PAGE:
Nuremberg, Time And Memory


On our last night in Nuremberg we dine at the Heilige Gleis Spital, a restaurant that manages to combine size with Gemütlichkeit . The aura of defeated Germany intrudes again. Our waitress is attractive in a brassy, hardfaced, bleached-blonde way. She could not have been born until at least a decade after the war-crimes trial ended. Yet I see in her a 1945 Nuremberg prototype, recalled from a dozen interviews, a young woman in a city essentially without its young men. Clad in a skirt made from a U.S. Army blanket with a desperate touch of red piping added, she is supporting her family through feminine wiles and PX largess garnered in GI liaisons. That person could have been this woman’s mother, or her aunt, as they struggled for daily survival after the war.

Most landmarks of shame are obliterated or given over to uses that conceal their past. The site of the former Gestapo headquarters in Berlin was, by 1991, an empty lot, a tangle of weeds, sealed off by fencing. Hitler’s Reich chancellery, designed by Albert Speer, was now the site of construction begun after the Berlin Wall came down. Zeppelin Field, just outside Nuremberg, however, remains exactly what the historian hopes for, a recognizable ruin.

We enter the stadium through a crumbling archway. Not another soul appears on a field where a quarter of a million Nazis gathered in annual Parteitag displays of chilling conformity. The massive grandstand, constructed of tiers of concrete seats, is chipped and broken. Weeds sprout in the cracks. Scars are still visible at the top of the grandstand, where American troops blasted a crowning swastika to bits. I walk out onto a small platform ringed by a rusted rail. Time dissolves. Adolf Hitler is standing on this very spot, intoxicating the party faithful with his brew of Aryan pride and racial hate. Every defendant whose life I am tracing stood with Hitler on these stone ramparts: Goering swollen in girth and ego; Hess ablaze with manic zeal; Alfred Rosenberg, the party “philosopher”; Speer, choreographer of the rallies, whose shallow genius conceived cathedrals of light thrown up against the night sky by hundreds of searchlights, billowing banners taller than three-story buildings, and thousands of torchbearers painting a hellish glow on the horizon. I hear a quarter-million voices shouting an incantation that washes in waves over the stadium, “ Ein Volk! Ein Reich! Ein Führer !” How empty and silent the stadium is now! Zeppelin Field is the perfect shrine to Nazism, the overwhelming and the overbearing brought low, vainglory in decay. A dead place.

Cracow had two purposes: to provide clues to the life of the Nuremberg defendant Hans Frank and to serve as a jumping-off point for Auschwitz, some thirty miles away. Frank has a certain perverse appeal. Among the defendants here was one whose motivations could be grasped, if not admired, in familiar terms. My first lead had surfaced in a file box I found at the National Archives labeled “Dossiers.” Among the dry data on places of birth, parents’ names, schools attended, posts held, wives, children, and party members, I discovered the English translation of notes a Polish journalist had taken during a 1945 interview with Frank’s mistress, Lilli Gau. In these yellowed pages the man materialized. Frank, just out of law school, had been denied the hand of his beloved Lilli because she was rich and aristocratic and he was the middle-class son of a disbarred shyster. Frank set as his goal to win those badges whose absence had cost him his true love—wealth, power, and respectability—but the route he chose tended to corrode as much as elevate. His climb up the slippery pole began before the Nazis came to power when Hitler made Frank the party’s lawyer, defender of Brown Shirt bullies and race-baiting zealots. When the Nazis took over, Frank became Germany’s minister of justice and president of the German Academy of Law, all by age thirty-three. He lived in sumptuous villas surrounded by servants and had his children chauffeured to exclusive schools. With the Nazi victory over Poland in 1939, Frank announced to his wife, Brigitte, that she was going to become a “queen.” Hitler had named Frank governor-general of the conquered Poles.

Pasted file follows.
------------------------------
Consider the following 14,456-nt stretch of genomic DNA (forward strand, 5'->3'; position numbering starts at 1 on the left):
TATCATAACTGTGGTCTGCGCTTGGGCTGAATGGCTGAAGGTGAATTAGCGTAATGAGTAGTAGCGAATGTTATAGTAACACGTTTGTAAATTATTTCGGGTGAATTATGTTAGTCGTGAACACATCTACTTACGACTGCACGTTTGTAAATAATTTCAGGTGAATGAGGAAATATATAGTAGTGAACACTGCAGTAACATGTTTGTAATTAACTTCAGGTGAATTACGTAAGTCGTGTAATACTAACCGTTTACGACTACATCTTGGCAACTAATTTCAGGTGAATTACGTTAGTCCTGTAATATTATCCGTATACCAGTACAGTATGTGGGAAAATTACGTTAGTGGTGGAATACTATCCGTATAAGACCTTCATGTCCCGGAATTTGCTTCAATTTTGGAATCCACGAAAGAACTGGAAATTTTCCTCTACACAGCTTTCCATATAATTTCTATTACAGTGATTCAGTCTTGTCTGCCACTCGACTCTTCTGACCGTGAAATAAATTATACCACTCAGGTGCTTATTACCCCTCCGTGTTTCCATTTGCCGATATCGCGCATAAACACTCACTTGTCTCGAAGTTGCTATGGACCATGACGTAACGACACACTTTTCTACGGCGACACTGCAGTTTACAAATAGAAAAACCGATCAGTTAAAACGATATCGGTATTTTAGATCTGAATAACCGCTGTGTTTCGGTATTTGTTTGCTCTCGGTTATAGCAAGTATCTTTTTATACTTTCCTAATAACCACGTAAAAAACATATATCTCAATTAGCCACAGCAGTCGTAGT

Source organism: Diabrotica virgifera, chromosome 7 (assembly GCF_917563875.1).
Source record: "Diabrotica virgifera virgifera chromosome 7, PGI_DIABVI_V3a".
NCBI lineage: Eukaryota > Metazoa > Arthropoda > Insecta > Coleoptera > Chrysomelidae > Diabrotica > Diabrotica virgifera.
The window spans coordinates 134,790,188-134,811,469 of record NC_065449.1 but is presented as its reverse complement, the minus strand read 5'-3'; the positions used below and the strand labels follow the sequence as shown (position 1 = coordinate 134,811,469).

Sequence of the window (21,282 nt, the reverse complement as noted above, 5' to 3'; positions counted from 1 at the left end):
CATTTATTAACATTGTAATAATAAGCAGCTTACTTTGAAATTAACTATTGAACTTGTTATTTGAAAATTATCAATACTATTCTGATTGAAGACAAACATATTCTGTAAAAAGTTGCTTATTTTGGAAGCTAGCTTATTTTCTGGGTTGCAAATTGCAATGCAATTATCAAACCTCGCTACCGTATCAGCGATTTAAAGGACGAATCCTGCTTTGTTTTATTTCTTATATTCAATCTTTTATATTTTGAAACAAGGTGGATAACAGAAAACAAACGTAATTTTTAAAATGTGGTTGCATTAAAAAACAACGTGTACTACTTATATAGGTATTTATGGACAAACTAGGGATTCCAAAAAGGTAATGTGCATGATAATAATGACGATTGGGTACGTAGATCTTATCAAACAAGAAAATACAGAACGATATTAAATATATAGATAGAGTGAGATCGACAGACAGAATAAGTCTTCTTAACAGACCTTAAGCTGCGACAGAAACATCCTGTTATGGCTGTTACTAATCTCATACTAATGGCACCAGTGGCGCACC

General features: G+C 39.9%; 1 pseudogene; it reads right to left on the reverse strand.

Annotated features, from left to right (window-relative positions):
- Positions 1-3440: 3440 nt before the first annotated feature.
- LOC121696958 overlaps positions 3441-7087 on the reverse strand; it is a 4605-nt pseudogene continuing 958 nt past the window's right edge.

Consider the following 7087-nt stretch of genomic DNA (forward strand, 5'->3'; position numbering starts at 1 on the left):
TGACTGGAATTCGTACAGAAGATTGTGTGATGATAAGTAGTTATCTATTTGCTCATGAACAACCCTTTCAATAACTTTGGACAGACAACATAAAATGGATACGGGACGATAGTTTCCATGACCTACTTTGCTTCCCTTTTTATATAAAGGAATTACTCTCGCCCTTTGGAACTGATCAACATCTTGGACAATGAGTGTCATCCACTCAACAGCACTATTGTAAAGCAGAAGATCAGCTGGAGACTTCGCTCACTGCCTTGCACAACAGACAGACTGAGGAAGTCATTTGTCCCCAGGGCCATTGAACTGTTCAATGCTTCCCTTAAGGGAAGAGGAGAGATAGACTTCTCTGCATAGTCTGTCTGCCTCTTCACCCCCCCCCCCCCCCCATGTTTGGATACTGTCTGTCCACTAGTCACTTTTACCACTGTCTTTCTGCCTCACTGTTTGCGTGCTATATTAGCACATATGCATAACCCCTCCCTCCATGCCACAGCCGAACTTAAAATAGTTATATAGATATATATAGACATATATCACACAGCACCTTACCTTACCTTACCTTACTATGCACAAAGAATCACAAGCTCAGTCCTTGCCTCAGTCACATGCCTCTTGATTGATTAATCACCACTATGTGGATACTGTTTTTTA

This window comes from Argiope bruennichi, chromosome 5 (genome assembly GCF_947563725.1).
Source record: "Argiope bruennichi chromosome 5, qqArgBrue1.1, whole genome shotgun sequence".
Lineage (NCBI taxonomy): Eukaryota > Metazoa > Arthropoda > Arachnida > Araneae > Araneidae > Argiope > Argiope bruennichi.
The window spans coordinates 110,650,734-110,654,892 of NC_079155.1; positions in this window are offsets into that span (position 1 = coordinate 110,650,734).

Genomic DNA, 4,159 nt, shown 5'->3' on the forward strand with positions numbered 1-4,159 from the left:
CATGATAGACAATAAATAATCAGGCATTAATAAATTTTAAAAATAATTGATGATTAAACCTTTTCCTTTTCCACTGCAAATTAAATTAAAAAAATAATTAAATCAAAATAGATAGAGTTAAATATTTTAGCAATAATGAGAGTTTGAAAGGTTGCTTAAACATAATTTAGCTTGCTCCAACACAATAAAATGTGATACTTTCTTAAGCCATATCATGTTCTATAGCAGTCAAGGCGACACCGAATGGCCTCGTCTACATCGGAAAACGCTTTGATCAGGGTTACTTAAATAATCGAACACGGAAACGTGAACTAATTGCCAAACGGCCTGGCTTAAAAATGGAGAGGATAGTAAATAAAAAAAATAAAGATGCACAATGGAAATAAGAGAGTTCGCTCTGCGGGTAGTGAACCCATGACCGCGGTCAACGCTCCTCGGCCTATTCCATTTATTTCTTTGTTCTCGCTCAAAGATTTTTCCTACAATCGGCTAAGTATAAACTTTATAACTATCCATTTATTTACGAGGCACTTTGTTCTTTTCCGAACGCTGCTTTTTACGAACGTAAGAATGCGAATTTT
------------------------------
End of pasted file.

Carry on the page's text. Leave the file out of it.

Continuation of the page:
We are standing in the courtyard of Cracow’s Wawel Castle on a bitter-cold November morning. A few feet-stomping, ruby-faced postcard peddlers line the cobblestone approach to the castle. Except for a handful of tourists, the grounds are nearly empty. Yet I hear a Daimler-Benz touring car roar into the courtyard, staff vehicles trailing in its dust. Poland’s new ruler jumps out, uniform crisp, boots gleaming, hands clasped behind his back, neck craning as he gazes at the swastika flying from the castle’s highest turret. From this palace, once the seat of Polish kings, Frank will rule with as much power as any absolute monarch.